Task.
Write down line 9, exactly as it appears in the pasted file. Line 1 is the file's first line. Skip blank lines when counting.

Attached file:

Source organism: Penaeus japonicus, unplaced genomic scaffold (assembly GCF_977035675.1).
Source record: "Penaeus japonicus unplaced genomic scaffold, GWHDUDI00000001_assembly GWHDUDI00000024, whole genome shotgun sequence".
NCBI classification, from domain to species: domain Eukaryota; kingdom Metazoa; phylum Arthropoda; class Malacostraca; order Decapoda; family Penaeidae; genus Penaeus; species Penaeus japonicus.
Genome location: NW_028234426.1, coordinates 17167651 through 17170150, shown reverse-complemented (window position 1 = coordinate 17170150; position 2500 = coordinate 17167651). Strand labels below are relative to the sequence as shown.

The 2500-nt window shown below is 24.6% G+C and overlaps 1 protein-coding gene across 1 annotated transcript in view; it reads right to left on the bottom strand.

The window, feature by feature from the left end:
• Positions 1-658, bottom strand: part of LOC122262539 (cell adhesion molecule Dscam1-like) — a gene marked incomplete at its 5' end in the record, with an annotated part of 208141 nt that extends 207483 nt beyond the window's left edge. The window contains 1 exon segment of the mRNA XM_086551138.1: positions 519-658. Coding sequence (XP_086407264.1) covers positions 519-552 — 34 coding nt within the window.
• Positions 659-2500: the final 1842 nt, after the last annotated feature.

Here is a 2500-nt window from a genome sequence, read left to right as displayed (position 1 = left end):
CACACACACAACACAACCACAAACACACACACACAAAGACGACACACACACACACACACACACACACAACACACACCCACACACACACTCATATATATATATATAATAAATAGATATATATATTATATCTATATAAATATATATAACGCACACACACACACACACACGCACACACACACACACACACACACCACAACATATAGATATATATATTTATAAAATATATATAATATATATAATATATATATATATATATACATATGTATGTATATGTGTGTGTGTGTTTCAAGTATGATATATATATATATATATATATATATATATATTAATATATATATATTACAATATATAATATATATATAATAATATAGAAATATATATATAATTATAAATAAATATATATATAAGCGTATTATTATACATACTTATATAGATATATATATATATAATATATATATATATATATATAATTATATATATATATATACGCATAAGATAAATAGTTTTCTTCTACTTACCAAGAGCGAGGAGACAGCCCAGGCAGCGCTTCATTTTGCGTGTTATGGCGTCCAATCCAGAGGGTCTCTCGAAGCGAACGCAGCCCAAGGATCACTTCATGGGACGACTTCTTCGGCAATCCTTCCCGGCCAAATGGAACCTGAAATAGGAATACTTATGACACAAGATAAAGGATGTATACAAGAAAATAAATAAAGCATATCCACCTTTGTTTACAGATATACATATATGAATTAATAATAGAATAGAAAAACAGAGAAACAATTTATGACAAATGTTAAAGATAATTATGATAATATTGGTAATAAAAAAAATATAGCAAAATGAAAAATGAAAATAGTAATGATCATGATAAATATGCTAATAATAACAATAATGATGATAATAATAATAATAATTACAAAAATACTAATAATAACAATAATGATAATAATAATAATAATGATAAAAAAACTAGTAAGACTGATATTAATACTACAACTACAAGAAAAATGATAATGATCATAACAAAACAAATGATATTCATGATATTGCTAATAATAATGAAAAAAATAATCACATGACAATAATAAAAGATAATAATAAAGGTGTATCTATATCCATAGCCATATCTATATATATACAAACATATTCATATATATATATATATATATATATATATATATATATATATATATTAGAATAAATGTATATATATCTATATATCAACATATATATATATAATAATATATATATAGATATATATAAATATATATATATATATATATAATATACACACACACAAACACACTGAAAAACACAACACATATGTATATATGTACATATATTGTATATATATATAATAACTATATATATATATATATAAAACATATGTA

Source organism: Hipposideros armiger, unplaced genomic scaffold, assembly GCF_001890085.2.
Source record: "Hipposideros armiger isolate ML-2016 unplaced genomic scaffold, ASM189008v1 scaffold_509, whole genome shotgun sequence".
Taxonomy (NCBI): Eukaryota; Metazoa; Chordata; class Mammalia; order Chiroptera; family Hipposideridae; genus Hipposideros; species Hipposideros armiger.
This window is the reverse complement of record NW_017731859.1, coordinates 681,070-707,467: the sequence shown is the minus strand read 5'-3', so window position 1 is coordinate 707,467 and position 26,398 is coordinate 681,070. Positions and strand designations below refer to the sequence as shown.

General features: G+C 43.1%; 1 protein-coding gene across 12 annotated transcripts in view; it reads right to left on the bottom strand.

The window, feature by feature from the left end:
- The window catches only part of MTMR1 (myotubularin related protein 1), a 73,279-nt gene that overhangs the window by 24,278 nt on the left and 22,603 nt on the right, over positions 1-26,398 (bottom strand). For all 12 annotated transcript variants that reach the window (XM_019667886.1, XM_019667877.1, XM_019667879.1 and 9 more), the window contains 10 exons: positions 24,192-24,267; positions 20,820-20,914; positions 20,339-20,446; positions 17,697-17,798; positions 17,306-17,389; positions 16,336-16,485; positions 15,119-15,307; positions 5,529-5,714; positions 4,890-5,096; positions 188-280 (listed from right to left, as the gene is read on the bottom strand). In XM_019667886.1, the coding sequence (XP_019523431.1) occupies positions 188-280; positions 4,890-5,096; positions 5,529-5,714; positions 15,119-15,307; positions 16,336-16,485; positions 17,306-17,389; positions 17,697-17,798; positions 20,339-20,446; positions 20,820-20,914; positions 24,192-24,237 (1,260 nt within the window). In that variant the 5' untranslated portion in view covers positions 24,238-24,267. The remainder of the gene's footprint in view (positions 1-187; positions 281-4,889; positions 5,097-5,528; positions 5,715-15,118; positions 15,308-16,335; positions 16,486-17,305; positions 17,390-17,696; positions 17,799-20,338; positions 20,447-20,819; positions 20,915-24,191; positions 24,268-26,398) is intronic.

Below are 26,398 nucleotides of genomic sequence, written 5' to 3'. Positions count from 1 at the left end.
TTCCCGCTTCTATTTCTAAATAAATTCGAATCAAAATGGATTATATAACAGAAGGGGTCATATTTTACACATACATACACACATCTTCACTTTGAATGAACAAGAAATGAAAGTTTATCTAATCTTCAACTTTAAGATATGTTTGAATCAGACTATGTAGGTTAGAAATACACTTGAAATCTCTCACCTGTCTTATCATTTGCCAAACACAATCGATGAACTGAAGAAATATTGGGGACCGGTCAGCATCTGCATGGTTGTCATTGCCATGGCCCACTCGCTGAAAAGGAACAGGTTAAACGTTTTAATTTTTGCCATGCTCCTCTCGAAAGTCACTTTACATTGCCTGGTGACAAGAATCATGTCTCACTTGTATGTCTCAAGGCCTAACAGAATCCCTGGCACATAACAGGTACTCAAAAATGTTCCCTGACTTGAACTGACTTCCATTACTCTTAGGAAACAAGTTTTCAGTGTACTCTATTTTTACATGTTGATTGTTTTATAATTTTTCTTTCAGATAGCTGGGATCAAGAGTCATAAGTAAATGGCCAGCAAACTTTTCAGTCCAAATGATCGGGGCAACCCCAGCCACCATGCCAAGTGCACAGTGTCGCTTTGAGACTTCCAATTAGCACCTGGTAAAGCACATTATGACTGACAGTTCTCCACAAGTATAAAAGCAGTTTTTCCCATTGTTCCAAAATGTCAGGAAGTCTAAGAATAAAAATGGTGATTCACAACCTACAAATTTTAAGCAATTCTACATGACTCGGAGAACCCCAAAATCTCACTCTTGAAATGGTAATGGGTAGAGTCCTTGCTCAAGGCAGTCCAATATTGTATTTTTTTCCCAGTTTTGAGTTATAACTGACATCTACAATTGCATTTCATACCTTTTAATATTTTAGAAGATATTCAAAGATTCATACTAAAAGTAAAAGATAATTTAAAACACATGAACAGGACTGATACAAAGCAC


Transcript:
Here is a 2500-nt window from a genome sequence, read left to right as displayed (position 1 = left end):